Fault Lines in the United States

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Fault Lines in the United States

Earthquakes are usually associated with faults in the surface of the Earth. So the identification of these fault lines helps in identifying regions prone to earthquakes.

According to the United States Geological Survey (USGS), 39 out of the 50 American states are vulnerable to seismic activity in varying degrees.

Fault lines play a significant role when it comes to identification of regions vulnerable to seismic activities. Basically, a fault is a fracture or discontinuity in the rock structure, typically characterized by significant displacement. The line of intersection, which marks the separation of this fault plane and the surface of the Earth, is known as the ‘fault line’. These lines are used by geologists to forecast earthquakes, as they help in determining the vulnerability of various regions to seismic movements.

Fault Lines in the US

Every region has a government sponsored geological organization which keeps a track of various physical occurrences in that particular region. In the United States, the US Geological Survey (USGS) is the premier geological body. Similarly, each of the American states have a state government-sponsored geological organization affiliated to the USGS, which keeps a track of geological alterations occurring in the region. These organizations prepare a map of the region and mark all the fault lines lying there. On these geological maps, these lines are marked as black lines. In some of these maps, fault lines belonging to the buried faults are not shown. However, they do find a place in technical publications of the premier organizations dealing in geological studies. A map which shows these fault lines can tell you whether you reside in an area prone to earthquakes or not.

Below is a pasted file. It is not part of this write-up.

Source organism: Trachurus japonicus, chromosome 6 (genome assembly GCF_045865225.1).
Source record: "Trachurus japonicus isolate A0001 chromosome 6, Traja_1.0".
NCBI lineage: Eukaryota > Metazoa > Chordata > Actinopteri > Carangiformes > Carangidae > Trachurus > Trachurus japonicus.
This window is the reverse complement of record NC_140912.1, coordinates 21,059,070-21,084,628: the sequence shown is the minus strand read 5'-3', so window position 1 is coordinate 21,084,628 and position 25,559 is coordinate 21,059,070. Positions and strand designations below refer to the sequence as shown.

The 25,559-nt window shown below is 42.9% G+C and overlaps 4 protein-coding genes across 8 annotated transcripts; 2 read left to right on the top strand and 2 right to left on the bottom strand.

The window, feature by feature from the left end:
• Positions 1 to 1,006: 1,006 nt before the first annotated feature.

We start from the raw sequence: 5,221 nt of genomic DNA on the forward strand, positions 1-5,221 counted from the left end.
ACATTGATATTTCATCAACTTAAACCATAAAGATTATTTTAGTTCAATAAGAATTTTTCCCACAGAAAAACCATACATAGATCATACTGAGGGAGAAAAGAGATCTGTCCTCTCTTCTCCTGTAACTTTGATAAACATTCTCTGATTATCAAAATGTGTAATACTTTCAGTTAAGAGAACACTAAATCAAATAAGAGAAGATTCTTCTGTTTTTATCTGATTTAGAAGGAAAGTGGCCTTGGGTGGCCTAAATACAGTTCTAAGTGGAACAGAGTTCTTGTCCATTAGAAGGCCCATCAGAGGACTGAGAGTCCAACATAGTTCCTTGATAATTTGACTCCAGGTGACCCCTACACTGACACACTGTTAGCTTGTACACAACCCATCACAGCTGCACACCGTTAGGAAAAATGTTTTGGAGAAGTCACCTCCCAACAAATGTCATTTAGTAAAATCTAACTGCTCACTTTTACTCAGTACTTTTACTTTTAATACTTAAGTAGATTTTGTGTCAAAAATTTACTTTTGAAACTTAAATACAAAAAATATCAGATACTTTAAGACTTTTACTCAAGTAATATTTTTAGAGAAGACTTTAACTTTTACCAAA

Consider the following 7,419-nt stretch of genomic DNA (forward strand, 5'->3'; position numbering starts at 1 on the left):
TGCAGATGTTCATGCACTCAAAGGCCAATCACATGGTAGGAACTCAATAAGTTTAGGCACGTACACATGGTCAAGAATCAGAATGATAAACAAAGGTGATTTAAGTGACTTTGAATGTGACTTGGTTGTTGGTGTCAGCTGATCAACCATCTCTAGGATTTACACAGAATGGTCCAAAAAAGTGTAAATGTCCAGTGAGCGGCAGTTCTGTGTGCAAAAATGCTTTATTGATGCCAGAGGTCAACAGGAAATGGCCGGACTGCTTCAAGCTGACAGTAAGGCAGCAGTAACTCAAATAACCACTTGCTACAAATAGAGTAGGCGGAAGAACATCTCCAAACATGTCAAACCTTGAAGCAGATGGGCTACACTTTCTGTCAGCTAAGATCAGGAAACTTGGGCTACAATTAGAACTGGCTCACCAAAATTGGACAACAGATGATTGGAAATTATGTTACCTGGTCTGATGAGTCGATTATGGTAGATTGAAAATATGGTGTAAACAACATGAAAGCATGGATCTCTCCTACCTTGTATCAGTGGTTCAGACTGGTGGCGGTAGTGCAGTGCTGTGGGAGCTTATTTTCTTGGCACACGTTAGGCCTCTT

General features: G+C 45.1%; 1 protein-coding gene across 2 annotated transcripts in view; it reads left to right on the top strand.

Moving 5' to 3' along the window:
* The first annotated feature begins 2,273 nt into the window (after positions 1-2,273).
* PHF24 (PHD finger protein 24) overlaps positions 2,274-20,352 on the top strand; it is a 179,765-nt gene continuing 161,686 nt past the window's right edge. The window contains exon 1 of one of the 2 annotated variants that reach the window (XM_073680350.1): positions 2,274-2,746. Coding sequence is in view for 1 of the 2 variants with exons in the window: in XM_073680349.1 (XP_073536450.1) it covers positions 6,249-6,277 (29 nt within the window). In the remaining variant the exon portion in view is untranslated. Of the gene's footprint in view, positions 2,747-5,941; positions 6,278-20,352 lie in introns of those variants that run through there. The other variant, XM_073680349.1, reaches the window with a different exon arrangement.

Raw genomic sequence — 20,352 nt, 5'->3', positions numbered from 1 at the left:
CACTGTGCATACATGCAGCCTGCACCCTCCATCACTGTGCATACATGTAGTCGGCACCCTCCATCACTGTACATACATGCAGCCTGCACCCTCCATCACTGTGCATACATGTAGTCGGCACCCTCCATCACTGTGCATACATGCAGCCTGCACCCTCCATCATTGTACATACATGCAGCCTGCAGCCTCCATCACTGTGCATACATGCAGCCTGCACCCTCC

Major Fault Lines

One should have a sound knowledge of various aspects of geology to recognize fault lines on the surface of the planet. Some of these lines, especially the ones that are on the surface of the Earth, are obvious. But there are others which lie deep within the Earth’s crust, obscured by a thick layer of soil, such that you might not even realize that you have been living in a fault zone all this while. In the lengthy list of fault lines in the country, the major ones are the New Madrid fault line, Rampo fault line, etc.

New Madrid Fault Line: The New Madrid fault line has recorded over 4000 earthquakes of various scales over the last four decades. Also referred to as the New Madrid Seismic Zone, this region is one of the most vulnerable region in the United States. Earthquakes in this region directly affect a range of states including Illinois, Missouri, Tennessee, Indiana, etc.

Rampo Fault Line: The Rampo fault line runs over a distance of 187 miles between the Appalachian Mountains and the Piedmont area. Earthquakes in this fault line can have devastating effects on states like New York, New Jersey, and Pennsylvania.

Ridgefield Fault Line: One of the latest additions to the list is the Ridgefield fault line, which is believed to have been formed around 250 million years ago. An Earthquake in this zone can result in severe damage to Connecticut and the surrounding regions.

Denali Fault Line: In Alaska, the Denali fault line spans the state right through the Alaskan range, before entering Canada. The trench formed by this fault is most often filled by glaciers. If you look at the satellite image, this fault line looks like a man-made canal in the Alaskan range.

San Andreas Fault Line: Spanning the state of California, from Cape Mendocino to the Mexican border, the San Andreas fault line divides the state into two halves. It runs parallel to the coast of the United States and is prone to a number of earthquakes, thus making this region quite active in terms of seismic movements.

One has to take a note of the fact that even though fault lines help in determining whether the region is prone to earthquakes or not, they actually can’t predict earthquakes. In any given fault line, an earthquake can occur at any point of time―right from this very moment to ten years from now.

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